Cut down on the demeaning attacks on women and the language could be sliced back a bit. I felt beaten over the head by both.
The audio was the only way I could make it through this book and out of 15 women at the meeting only 5 were able to make it all the way through the novel.
This is one of those prize winners where you go ‘huh?’ Boring, writing isn’t insightful or artful. I read a lot of serious international fiction, and this doesn’t measure up. I made myself keep going to about one third through, to see if was going to kick in, but it never did.
The book was pretty good and possibly even worth reading, but not nearly as good as I had expected based on reviews.
I have listened to many audiobooks before and never had any issues, but for whatever reason this auidiobook was almost impossible to listen to. No matter how many times I tried to play it over, it would constantly skip and jump to different scenes, and there where many times when the narrators voice was playing over itself, saying many things at once. I would NOT recommend purchasing this, just read the book.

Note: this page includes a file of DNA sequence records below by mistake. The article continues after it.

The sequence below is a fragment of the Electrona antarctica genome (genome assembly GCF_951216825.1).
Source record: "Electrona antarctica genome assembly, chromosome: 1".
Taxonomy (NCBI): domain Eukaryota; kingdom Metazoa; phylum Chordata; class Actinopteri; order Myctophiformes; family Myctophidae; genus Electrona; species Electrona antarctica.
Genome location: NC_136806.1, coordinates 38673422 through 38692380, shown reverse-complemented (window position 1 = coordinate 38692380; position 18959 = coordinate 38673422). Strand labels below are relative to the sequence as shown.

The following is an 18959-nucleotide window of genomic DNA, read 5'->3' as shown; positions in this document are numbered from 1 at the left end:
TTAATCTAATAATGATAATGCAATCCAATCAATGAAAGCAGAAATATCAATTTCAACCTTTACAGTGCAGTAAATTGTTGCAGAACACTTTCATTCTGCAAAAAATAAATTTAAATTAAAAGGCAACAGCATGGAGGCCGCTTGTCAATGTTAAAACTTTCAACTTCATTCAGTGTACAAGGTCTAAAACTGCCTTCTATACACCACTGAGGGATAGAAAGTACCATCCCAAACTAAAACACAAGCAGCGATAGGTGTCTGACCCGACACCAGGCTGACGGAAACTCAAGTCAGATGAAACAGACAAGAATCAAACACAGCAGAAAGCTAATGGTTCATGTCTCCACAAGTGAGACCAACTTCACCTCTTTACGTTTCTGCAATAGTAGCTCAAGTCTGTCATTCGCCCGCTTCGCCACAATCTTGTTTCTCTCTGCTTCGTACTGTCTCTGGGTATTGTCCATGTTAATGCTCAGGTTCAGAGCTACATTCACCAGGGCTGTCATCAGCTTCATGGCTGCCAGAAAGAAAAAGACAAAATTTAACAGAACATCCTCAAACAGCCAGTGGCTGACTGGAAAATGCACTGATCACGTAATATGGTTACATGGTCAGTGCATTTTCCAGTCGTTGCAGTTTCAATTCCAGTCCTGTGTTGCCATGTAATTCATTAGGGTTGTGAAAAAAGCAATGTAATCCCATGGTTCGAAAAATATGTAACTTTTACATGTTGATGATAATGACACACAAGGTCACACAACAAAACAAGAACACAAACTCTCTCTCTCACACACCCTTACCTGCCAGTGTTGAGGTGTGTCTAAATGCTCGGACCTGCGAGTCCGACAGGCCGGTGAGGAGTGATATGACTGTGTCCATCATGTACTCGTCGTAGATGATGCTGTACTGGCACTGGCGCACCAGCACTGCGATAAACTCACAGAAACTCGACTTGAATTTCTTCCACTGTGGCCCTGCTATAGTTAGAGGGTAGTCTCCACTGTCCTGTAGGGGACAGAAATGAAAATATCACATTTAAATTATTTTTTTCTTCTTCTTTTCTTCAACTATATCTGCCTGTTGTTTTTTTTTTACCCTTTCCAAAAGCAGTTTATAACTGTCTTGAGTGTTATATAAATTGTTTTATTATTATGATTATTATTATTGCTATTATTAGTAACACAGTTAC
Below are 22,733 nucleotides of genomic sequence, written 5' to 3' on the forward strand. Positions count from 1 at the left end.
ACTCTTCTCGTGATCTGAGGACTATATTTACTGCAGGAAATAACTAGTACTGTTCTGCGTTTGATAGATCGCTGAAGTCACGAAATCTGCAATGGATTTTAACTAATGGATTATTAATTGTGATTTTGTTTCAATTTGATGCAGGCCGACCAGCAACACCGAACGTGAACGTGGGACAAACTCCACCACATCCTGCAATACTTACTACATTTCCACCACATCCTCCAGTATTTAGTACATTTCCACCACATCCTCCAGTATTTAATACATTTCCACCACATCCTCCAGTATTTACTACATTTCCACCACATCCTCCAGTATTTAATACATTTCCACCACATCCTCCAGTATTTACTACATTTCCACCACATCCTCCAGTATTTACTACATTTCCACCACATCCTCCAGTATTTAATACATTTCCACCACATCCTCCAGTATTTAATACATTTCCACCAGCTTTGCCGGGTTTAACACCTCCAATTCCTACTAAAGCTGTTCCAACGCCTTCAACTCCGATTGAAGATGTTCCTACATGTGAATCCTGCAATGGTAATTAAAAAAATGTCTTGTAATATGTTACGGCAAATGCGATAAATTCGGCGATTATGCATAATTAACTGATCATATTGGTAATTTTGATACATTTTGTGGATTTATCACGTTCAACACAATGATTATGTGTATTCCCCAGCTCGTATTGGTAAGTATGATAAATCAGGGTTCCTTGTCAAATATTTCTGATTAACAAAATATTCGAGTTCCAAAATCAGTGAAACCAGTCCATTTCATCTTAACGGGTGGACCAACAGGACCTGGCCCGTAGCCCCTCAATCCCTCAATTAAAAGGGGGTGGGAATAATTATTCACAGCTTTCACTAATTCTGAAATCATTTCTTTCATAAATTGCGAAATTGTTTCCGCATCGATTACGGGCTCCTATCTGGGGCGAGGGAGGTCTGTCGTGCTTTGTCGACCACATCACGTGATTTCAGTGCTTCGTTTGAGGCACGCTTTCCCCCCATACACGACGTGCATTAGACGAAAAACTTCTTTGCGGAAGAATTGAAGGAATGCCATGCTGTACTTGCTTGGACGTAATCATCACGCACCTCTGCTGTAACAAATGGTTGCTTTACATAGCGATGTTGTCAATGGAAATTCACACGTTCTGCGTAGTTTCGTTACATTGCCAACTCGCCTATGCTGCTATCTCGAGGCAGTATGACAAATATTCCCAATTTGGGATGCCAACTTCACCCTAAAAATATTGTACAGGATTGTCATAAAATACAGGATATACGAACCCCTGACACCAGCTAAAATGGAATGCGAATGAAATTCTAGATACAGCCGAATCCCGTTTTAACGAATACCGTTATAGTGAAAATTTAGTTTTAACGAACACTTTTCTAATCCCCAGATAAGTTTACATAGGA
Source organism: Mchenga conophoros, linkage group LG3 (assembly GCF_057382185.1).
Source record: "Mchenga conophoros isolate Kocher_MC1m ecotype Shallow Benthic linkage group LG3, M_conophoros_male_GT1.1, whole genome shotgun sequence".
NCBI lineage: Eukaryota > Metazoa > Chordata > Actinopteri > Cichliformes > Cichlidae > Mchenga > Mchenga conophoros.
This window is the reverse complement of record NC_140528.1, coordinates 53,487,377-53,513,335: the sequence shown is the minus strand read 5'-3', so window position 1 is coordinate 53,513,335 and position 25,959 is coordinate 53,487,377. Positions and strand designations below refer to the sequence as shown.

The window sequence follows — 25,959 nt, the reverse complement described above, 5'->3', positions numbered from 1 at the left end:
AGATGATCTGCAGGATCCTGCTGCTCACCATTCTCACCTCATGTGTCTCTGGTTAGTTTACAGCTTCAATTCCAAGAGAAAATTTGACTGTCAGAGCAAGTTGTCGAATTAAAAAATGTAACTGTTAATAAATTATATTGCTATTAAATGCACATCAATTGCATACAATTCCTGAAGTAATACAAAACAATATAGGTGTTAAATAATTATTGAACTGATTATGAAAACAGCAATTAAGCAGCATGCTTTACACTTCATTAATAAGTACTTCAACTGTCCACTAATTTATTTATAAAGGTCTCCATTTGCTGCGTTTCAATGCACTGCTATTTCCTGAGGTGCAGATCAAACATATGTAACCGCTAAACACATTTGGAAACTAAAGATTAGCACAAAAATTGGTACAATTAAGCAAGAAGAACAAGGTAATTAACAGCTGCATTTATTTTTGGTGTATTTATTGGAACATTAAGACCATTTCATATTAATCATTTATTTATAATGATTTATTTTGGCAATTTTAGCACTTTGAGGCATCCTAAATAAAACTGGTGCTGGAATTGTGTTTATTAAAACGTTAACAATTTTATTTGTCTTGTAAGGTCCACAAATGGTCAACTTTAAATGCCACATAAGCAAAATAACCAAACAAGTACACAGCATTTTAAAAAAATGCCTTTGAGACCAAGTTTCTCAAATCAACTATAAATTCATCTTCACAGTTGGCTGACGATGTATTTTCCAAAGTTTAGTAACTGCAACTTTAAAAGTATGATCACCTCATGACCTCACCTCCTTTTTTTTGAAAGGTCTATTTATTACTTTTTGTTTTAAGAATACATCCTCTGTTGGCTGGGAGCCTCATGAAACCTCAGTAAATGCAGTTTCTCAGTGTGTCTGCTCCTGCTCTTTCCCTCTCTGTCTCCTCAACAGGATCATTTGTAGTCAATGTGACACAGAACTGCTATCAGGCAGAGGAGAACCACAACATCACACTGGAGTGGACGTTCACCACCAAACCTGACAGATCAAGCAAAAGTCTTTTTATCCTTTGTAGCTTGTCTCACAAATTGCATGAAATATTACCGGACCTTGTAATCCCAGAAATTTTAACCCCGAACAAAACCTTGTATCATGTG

Avid reader turned listener.
A co-worker requested this book for a Secret Santa gift and I was intrigued. I'd never heard of the author or title, but figured I would give it a try as I had some credits piling up. It was a very interesting book and one of the reviews I read about this book having a Toni Morrison feel was dead on. A lot of the book takes place in New Jersey too which was a cool aspect for me, being an NJ native and a lot of the locations the narrator references I was familiar with. If you have even an inkling of interest, I would recommend this purchase. I would caution the listener though, as there are several '75-'90 sci fi/nerd references, some I could understand, others I couldn't. The same goes for a lot of the Spanish dialogue.